In many cases, the evidence necessary to complete the investigation is in the possession of the defendant. In this case, it may be necessary to file a lawsuit in order to seek a court order to force the defendant to hand over the evidence (medical records of the delivery, for example). Filing a lawsuit does not prevent you from settling the case before trial.
Cerebral palsy is a serious and lifelong condition. Although, with the right medical treatments, your child could still live a relatively normal and active life. If your child’s condition was caused by medical negligence, however, you can and should demand a high amount of compensation. Expenses and losses that you might include in your claim are listed below:
Not all of the foregoing expenses apply to every case, but one matter is critical to remember: You will need to demand 100 percent of the compensation you will ever need because once you reach a private settlement or a courtroom verdict, it will be impossible to demand more money in the future.
Doctors and hospitals don’t like to admit the mistakes they make, and the publicity of a trial can be damaging to their practices. If you hire a law firm with a fearsome reputation for winning at trial (such as Berkowitz Hanna), the likelihood is that your case will be settled privately, out of court.
You won’t need to negotiate. We can do that for you, although only you, as the child’s parent or guardian, have the authority to accept any settlement offer. It may be necessary to file a lawsuit to gain leverage in settlement negotiations, but it is still more than likely that a settlement will be reached before an actual trial takes place.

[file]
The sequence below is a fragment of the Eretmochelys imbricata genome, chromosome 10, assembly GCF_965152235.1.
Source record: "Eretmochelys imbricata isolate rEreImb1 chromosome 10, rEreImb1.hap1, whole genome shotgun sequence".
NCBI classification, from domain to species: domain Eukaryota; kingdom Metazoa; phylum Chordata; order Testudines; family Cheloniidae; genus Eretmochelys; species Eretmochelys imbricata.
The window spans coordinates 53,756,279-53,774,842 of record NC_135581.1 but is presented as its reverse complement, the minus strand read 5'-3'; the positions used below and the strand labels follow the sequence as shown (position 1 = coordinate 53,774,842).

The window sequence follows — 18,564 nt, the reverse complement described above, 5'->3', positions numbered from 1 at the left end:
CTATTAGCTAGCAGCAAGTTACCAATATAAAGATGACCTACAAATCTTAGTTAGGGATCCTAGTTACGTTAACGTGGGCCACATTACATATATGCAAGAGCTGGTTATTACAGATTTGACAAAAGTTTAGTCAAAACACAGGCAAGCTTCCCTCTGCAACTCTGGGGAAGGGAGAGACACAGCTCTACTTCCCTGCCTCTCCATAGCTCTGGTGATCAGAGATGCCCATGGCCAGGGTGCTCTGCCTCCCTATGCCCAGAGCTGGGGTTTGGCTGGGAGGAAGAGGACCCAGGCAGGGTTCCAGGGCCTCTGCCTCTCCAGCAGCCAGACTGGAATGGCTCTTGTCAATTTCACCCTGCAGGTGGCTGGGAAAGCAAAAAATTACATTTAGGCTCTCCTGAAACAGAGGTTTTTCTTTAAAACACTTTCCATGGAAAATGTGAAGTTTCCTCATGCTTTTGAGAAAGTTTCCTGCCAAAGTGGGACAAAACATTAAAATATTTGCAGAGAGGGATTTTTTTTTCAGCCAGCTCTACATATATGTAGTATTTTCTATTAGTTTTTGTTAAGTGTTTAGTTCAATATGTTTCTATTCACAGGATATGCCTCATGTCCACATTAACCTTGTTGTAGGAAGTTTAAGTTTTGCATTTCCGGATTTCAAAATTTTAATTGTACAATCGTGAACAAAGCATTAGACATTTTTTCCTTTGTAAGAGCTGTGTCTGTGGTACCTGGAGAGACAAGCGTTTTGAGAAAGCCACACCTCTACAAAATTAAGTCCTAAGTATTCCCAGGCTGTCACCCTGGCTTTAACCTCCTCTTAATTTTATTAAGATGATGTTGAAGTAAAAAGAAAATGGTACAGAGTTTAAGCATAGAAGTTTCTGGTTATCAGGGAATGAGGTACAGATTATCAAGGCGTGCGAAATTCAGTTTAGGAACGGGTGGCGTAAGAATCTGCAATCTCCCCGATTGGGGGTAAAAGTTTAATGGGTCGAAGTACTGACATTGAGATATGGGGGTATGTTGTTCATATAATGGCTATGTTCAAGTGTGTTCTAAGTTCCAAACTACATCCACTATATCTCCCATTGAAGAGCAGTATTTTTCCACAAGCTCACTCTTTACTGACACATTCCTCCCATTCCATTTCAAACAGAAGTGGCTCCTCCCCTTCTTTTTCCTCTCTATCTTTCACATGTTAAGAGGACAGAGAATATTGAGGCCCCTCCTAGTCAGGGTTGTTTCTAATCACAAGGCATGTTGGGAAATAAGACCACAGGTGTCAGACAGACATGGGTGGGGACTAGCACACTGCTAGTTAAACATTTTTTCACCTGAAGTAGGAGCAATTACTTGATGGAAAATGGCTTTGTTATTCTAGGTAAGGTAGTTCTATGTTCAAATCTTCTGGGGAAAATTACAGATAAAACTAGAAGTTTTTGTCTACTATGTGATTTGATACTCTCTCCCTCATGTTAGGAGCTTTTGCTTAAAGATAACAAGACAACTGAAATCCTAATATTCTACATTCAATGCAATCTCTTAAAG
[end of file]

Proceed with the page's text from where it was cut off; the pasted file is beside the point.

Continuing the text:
A formal settlement agreement will be drafted, and once you sign it, the case is over unless the defendant refuses to pay the settlement. In that case, you can sue to enforce the agreement the way you would sue to enforce any other type of contract. Most cerebral palsy lawsuits are settled out of court. But if the case does end up in court, you will need a law firm with a strong track record of success in court in order to prevail.
Although cerebral palsy is not in itself a fatal condition, in a few cases, children do die from complications caused by cerebral palsy. In such cases, it is usually difficult to trace the chain of causation to medical malpractice, unless the complication itself causes the death of your child.
In such unusual cases, it is possible for the executor of the child’s probate estate (chosen by the probate court, but typically a parent) to file a lawsuit on the child’s behalf. Damages in such lawsuits can be extensive.
A case evaluation by a lawyer who specializes in medical malpractice claims is a way for you to receive an objective, third-party assessment of the merits of your claim. At Berkowitz Hanna, we offer free initial consultations, and you will never owe us a dime, ever, unless we win your claim and your money actually arrives.
With our decades of combined experience in handling medical malpractice cases, both in court and in negotiations, we can evaluate your chances of winning and also help you determine how much your claim is worth.
Call Berkowitz Hanna today or contact us online to schedule a consultation with us. We serve clients from throughout the state of Connecticut from our offices in Stamford, Bridgeport, Danbury, and Shelton.